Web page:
Carlos Abascal, 59; sought to instill Christianity into politics of Mexico
MEXICO CITY - Former Interior secretary Carlos Abascal, an impassioned proponent of putting Christianity back into Mexican politics, died Dec. 2 of stomach cancer, his conservative National Action Party said. He was 59.
Mr. Abascal was a controversial figure in a country with strong anticlerical traditions.
"A Christian has to transform the world, precisely because he knows how to do it," a visibly frail Mr. Abascal said in a speech at a ceremony honoring him just a week before his death. He called on the audience to "carry out the work of the evangelists in politics, in the economy, in society, always with happiness."
That kind of religious language from a high-ranking official had seldom been heard in Mexico since the 1860s, when President Benito Juárez passed laws aimed at breaking the economic and social domination of the church in this overwhelmingly Roman Catholic nation.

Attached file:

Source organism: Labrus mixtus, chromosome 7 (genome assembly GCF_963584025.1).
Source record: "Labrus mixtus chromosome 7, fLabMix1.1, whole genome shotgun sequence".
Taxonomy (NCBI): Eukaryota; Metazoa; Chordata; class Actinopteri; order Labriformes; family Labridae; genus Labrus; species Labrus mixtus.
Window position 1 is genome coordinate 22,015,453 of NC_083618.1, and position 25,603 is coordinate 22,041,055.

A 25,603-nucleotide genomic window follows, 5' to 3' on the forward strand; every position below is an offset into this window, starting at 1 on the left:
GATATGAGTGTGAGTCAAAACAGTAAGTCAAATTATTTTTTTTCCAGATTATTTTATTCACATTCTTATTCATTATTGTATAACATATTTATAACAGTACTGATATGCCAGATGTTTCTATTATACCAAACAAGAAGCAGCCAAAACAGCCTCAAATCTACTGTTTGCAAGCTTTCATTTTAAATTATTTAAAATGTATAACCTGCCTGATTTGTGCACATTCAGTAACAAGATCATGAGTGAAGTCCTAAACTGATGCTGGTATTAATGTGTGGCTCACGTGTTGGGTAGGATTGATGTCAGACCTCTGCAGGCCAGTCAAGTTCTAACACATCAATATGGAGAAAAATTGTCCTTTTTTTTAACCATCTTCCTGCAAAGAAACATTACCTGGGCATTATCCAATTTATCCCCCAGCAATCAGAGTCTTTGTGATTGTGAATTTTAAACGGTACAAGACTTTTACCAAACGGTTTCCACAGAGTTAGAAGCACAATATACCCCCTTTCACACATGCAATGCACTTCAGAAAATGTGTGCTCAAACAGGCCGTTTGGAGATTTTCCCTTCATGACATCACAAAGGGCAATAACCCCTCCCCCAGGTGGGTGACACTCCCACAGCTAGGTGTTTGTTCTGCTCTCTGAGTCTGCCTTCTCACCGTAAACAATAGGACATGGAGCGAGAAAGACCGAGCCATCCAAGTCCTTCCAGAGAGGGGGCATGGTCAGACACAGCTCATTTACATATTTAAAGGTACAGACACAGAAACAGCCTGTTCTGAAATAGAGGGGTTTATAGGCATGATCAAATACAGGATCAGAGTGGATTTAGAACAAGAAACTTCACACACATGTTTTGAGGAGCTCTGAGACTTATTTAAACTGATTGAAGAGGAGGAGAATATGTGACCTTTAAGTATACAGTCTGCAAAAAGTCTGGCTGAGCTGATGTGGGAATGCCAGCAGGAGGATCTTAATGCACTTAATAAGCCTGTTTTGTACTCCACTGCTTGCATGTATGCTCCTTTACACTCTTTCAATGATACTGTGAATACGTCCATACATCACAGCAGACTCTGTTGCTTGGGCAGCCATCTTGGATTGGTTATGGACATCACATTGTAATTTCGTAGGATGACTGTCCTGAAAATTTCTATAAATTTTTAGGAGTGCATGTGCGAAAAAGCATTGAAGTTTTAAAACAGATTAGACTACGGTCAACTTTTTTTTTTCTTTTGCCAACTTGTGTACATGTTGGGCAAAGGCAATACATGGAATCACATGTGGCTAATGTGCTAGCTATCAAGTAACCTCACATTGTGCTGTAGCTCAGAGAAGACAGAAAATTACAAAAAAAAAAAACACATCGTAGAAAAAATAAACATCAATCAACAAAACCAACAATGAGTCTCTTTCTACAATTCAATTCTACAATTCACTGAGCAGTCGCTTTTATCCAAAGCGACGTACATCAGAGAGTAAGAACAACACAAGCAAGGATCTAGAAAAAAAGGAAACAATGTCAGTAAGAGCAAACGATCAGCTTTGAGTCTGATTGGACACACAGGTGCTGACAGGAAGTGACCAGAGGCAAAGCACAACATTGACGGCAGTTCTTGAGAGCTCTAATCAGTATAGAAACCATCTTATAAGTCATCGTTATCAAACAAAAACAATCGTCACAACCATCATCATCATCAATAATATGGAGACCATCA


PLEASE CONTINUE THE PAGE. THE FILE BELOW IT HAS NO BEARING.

Following the 1910-17 revolution, the government passed ever-stricter anticlerical laws, leading to an armed uprising by militant Catholics, an event that further widened the breach between politics and religion.
Mr. Abascal served as labor secretary under former president Vicente Fox from 2000-05, and then took over the Interior Department, Mexico's top national security post, for about a year.
As labor secretary, he was known for his largely unsuccessful attempt to reform Mexico's antiquated labor laws. His appointment was controversial because he had served as a leader of the Mexican Employers' Confederation, reflecting the probusiness tenor of Fox's administration. Fox and his wife, Marta Sahagun, issued a joint statement saying "we have lost a great Mexican, a great man who dedicated his life to the service of others and the promotion of authentic spiritual and moral values."